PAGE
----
4. "Looking passionate about power for its own sake is the fatal flaw of many political figures, the easiest weakness for voters to spot."

    Yeah well, Mr. Ignatieff's handlers convinced the Liberal Party establishment to forego a leadership convention since power was just around the corner. The Liberals apparently don't have time for policy right now, the so-called Thinker's Conference has been postponed to sometime next year, it's all about politics says the Iggy braintrust. Hence we don't quite know what the Liberal Party's position on major issues is at the moment.

    Do the Liberals still want Canada to honour Kyoto and do they still want to implement the Green Shift? Or, are they falling in line with the Tories on the environment, just like they have on mandatory sentencing?

  5. "He'll be seen as smart, but smart must be paired with equal measures of humility and purpose, or it can be more drawback than advantage."

    I think smart needs to be paired with some common sense. The few things I have heard on policy from Iggy all seem to be pie in the sky that have nothing to do with reality. Also, I don't believe Canadians want 'purpose' in their leaders. We seem to prefer status quo to radical changes, Trudeau was an exception, and someone talking about all kinds of changes/visions is making it hard for themselves to get elected.

  6. All of that said and done, I would take anyone than Harper.
    Honestly – Ignatieff would be a better choice, but I'd rather see a real ''Tory'' leader than Harper representing our country abroad and shoving down right-wing policy everywhere he can.
    Goodbye Harper!!

    • Personally, if we're going to do that, I nominate Robert Stanfield's re-animated corpse. Or Joe Clark's :p

      • The beauty of Sophia's first suggestion is that even in life, Mr Stanfield resembled somewhat a re-animatied corpse.

      • Joe Clark's corpse doesn't need re-animating, since he's not dead, but I'd definitely vote for him!

        • I was speaking politically, of course.
          And I would to0, my love of Red Tory politicians knows no boundries.
          It's actually a little embarassing.

  7. "In my mind, Mr. Ignatieff needs to evince passion, hope, determination, as well as brainpower."

    We electing a leader of a G8 country or a friggin' poet laureate? He needs to shut his flanhole and come up with some palatable policies and sell them. The Pink Book v2 and the Green Shift? Not palatable policies (why didn't policy guy Bob Rae take any heat over this, by the way?)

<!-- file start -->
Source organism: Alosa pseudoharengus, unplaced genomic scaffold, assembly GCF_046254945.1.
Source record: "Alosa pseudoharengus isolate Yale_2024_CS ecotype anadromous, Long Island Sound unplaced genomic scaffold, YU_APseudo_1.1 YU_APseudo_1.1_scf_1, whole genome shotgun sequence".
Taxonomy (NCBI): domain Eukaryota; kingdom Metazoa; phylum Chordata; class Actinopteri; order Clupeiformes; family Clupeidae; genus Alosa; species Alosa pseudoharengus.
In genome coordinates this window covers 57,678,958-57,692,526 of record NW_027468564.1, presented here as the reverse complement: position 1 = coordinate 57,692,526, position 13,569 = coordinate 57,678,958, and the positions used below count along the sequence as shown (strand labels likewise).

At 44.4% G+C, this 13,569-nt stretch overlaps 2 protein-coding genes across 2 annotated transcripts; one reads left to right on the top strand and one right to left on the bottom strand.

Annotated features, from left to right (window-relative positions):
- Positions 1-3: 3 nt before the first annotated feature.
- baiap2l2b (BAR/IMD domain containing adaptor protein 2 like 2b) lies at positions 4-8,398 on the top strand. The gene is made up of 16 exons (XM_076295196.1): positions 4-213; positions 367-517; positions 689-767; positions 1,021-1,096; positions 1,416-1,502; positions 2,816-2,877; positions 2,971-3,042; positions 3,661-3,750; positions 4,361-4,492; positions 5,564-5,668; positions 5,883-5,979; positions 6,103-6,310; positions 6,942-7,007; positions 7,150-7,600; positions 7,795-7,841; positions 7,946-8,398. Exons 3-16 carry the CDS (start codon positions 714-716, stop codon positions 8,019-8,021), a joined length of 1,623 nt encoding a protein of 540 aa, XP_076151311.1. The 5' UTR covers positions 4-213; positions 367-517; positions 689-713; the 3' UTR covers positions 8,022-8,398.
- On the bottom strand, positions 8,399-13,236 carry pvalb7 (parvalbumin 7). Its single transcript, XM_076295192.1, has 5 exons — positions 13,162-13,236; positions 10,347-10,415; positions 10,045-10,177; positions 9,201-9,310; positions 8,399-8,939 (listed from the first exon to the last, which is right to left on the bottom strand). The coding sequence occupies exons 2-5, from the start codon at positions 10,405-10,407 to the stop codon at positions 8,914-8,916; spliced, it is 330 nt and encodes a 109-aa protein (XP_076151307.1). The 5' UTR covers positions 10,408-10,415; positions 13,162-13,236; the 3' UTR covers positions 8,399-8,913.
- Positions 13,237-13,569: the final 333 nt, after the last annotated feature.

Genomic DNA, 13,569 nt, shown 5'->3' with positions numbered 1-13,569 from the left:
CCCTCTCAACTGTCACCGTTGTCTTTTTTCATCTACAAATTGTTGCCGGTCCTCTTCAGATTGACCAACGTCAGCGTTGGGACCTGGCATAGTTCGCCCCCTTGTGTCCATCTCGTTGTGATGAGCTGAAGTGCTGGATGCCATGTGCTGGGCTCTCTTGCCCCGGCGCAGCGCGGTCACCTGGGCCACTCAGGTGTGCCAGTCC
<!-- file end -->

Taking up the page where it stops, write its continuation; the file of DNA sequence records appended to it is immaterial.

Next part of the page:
" The best way to do that is to push a handful of big ideas onto the table. "

    This is of course LiberalSpeak for huge spending programs – at a time when the government is already spending far too much and is in structural deficit. Stupid is far too kind to describe this freight train full of failure.

    I'm right wing as it gets, but do you know who one of my very favourite politicians was? Bill Clinton. Why? He was a policy wonk, he knew his policy cold, and he surrounded himself with smart people who wanted to do good things, not throw out random big spending plans in a cynical bid for power. Ignatieff and the Liberals quite simply need to be better, and campaigning on emotion (hope, passion, and that crap) and big spending plans is NOT better, it is worse, unambiguously worse.

    • "He needs to shut his flanhole and come up with some palatable policies and sell them"

      Right. As if Harper hasn't been running on empty since the summer of '06.

  8. I've seen this movie before.

    People were telling Harper the same thing in 2005/2006. "You can't run just on not being the Liberals. You have to stand for something if you want people to vote for you."

    Harper stayed silent, kept on criticizing the Liberals. When the 2006 campaign began, everyone thought he was just going to run a vicious, anti-Liberal attack campaign. Instead he ran one of the best policy-focussed campaigns in recent memory.

    Ignatieff seems like a smart guy. Hopefully he learned something from Harper 2006.

    • PMSH has been writting policy since 1985….in Canada.

    • "Instead he ran one of the best policy-focussed campaigns…"

      I kinda thought he ran a sponsorship focussed campaign with generous doses gimmicks (read: GST cuts) thrown in for good measure.
      And something about "accountability" and "transparency". Where is the transparency now?

      Cue tumbleweeds

      • Don't forget the wait times guarantee. We're still waiting!

  9. Well articulated. By jove, I think you've got it.

  10. The only good that comes out of the current position is – Harper with Giorno covering his back – is vulnerable at best – likely to receive a poorly aimed knife through the kidney at worst – witness the attack on political funding in Flaherty's fiscal update last year!
    Talk about Dum and Dee!
    At least Ignatieff seems to be building a team of ex-mandarins that most Canadians to replace the defeated members who have been advising him todate. Should strengthen the team.
    My feeling is – with policy – they are trying to control the agenda – and not to be in react mode. I have to pray that they have the policy planks laid down by now. Fine balance from this point forward – if the vision is bold and consequently complex to explain – leaving it to be communicated – announcement by announcement – day by day – through a 36 days campaign is risky business.
    If it isn't bold – why would anyone want to steal it?